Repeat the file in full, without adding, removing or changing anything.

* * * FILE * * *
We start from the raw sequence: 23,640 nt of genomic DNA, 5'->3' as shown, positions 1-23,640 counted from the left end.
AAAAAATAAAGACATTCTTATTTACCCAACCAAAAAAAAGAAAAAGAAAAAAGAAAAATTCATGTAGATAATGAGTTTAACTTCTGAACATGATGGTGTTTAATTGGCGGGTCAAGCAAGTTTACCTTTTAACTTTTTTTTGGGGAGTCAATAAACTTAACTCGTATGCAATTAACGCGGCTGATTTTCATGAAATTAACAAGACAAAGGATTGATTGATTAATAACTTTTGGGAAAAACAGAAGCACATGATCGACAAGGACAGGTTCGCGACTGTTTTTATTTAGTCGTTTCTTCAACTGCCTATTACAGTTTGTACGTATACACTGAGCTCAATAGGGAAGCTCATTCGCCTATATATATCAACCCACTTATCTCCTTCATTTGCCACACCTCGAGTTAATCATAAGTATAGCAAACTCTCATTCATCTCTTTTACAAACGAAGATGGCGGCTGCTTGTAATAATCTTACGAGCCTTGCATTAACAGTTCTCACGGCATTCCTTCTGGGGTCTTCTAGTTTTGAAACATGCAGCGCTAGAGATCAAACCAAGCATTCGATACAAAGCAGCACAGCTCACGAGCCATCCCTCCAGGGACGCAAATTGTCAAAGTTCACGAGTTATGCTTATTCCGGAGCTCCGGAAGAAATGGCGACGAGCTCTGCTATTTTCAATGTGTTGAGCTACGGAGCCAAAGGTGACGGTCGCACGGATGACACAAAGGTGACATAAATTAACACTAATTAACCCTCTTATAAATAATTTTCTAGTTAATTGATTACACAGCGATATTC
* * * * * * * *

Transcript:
We start from the raw sequence: 23,640 nt of genomic DNA, 5'->3' as shown, positions 1-23,640 counted from the left end.
AAAAAATAAAGACATTCTTATTTACCCAACCAAAAAAAAGAAAAAGAAAAAAGAAAAATTCATGTAGATAATGAGTTTAACTTCTGAACATGATGGTGTTTAATTGGCGGGTCAAGCAAGTTTACCTTTTAACTTTTTTTTGGGGAGTCAATAAACTTAACTCGTATGCAATTAACGCGGCTGATTTTCATGAAATTAACAAGACAAAGGATTGATTGATTAATAACTTTTGGGAAAAACAGAAGCACATGATCGACAAGGACAGGTTCGCGACTGTTTTTATTTAGTCGTTTCTTCAACTGCCTATTACAGTTTGTACGTATACACTGAGCTCAATAGGGAAGCTCATTCGCCTATATATATCAACCCACTTATCTCCTTCATTTGCCACACCTCGAGTTAATCATAAGTATAGCAAACTCTCATTCATCTCTTTTACAAACGAAGATGGCGGCTGCTTGTAATAATCTTACGAGCCTTGCATTAACAGTTCTCACGGCATTCCTTCTGGGGTCTTCTAGTTTTGAAACATGCAGCGCTAGAGATCAAACCAAGCATTCGATACAAAGCAGCACAGCTCACGAGCCATCCCTCCAGGGACGCAAATTGTCAAAGTTCACGAGTTATGCTTATTCCGGAGCTCCGGAAGAAATGGCGACGAGCTCTGCTATTTTCAATGTGTTGAGCTACGGAGCCAAAGGTGACGGTCGCACGGATGACACAAAGGTGACATAAATTAACACTAATTAACCCTCTTATAAATAATTTTCTAGTTAATTGATTACACAGCGATATTC